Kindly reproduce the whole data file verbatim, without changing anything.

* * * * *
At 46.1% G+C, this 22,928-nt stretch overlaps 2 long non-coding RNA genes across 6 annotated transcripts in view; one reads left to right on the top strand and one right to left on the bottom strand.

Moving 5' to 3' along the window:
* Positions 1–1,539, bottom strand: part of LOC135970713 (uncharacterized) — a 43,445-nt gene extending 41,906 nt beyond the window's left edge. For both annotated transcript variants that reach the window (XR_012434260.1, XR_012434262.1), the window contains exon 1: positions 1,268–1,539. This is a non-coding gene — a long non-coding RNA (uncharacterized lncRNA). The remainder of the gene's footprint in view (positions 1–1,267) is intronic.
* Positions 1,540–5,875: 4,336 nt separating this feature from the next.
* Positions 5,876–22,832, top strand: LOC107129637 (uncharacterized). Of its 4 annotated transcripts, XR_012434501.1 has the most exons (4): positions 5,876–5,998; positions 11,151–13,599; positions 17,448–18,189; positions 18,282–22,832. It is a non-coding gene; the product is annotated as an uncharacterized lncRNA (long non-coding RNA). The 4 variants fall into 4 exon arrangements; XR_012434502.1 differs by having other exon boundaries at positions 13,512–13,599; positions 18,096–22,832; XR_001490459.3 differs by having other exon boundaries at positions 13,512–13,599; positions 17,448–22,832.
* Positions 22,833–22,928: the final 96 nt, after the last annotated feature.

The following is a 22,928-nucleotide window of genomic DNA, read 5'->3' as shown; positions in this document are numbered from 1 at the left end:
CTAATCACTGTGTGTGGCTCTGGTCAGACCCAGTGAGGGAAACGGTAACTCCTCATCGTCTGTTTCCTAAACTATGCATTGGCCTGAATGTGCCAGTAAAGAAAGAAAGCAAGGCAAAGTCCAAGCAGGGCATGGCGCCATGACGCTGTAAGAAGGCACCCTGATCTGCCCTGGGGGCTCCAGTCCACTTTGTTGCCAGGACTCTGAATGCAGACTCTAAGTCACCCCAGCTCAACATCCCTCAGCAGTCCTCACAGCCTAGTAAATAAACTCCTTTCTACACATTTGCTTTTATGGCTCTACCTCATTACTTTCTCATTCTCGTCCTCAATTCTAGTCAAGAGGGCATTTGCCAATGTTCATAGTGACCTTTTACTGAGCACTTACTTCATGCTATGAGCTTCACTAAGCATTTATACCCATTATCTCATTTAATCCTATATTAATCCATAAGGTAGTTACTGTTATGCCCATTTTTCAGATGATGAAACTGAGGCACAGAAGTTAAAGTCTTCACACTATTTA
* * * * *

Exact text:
At 46.1% G+C, this 22,928-nt stretch overlaps 2 long non-coding RNA genes across 6 annotated transcripts in view; one reads left to right on the top strand and one right to left on the bottom strand.

Moving 5' to 3' along the window:
* Positions 1–1,539, bottom strand: part of LOC135970713 (uncharacterized) — a 43,445-nt gene extending 41,906 nt beyond the window's left edge. For both annotated transcript variants that reach the window (XR_012434260.1, XR_012434262.1), the window contains exon 1: positions 1,268–1,539. This is a non-coding gene — a long non-coding RNA (uncharacterized lncRNA). The remainder of the gene's footprint in view (positions 1–1,267) is intronic.
* Positions 1,540–5,875: 4,336 nt separating this feature from the next.
* Positions 5,876–22,832, top strand: LOC107129637 (uncharacterized). Of its 4 annotated transcripts, XR_012434501.1 has the most exons (4): positions 5,876–5,998; positions 11,151–13,599; positions 17,448–18,189; positions 18,282–22,832. It is a non-coding gene; the product is annotated as an uncharacterized lncRNA (long non-coding RNA). The 4 variants fall into 4 exon arrangements; XR_012434502.1 differs by having other exon boundaries at positions 13,512–13,599; positions 18,096–22,832; XR_001490459.3 differs by having other exon boundaries at positions 13,512–13,599; positions 17,448–22,832.
* Positions 22,833–22,928: the final 96 nt, after the last annotated feature.

The following is a 22,928-nucleotide window of genomic DNA, read 5'->3' as shown; positions in this document are numbered from 1 at the left end:
CTAATCACTGTGTGTGGCTCTGGTCAGACCCAGTGAGGGAAACGGTAACTCCTCATCGTCTGTTTCCTAAACTATGCATTGGCCTGAATGTGCCAGTAAAGAAAGAAAGCAAGGCAAAGTCCAAGCAGGGCATGGCGCCATGACGCTGTAAGAAGGCACCCTGATCTGCCCTGGGGGCTCCAGTCCACTTTGTTGCCAGGACTCTGAATGCAGACTCTAAGTCACCCCAGCTCAACATCCCTCAGCAGTCCTCACAGCCTAGTAAATAAACTCCTTTCTACACATTTGCTTTTATGGCTCTACCTCATTACTTTCTCATTCTCGTCCTCAATTCTAGTCAAGAGGGCATTTGCCAATGTTCATAGTGACCTTTTACTGAGCACTTACTTCATGCTATGAGCTTCACTAAGCATTTATACCCATTATCTCATTTAATCCTATATTAATCCATAAGGTAGTTACTGTTATGCCCATTTTTCAGATGATGAAACTGAGGCACAGAAGTTAAAGTCTTCACACTATTTA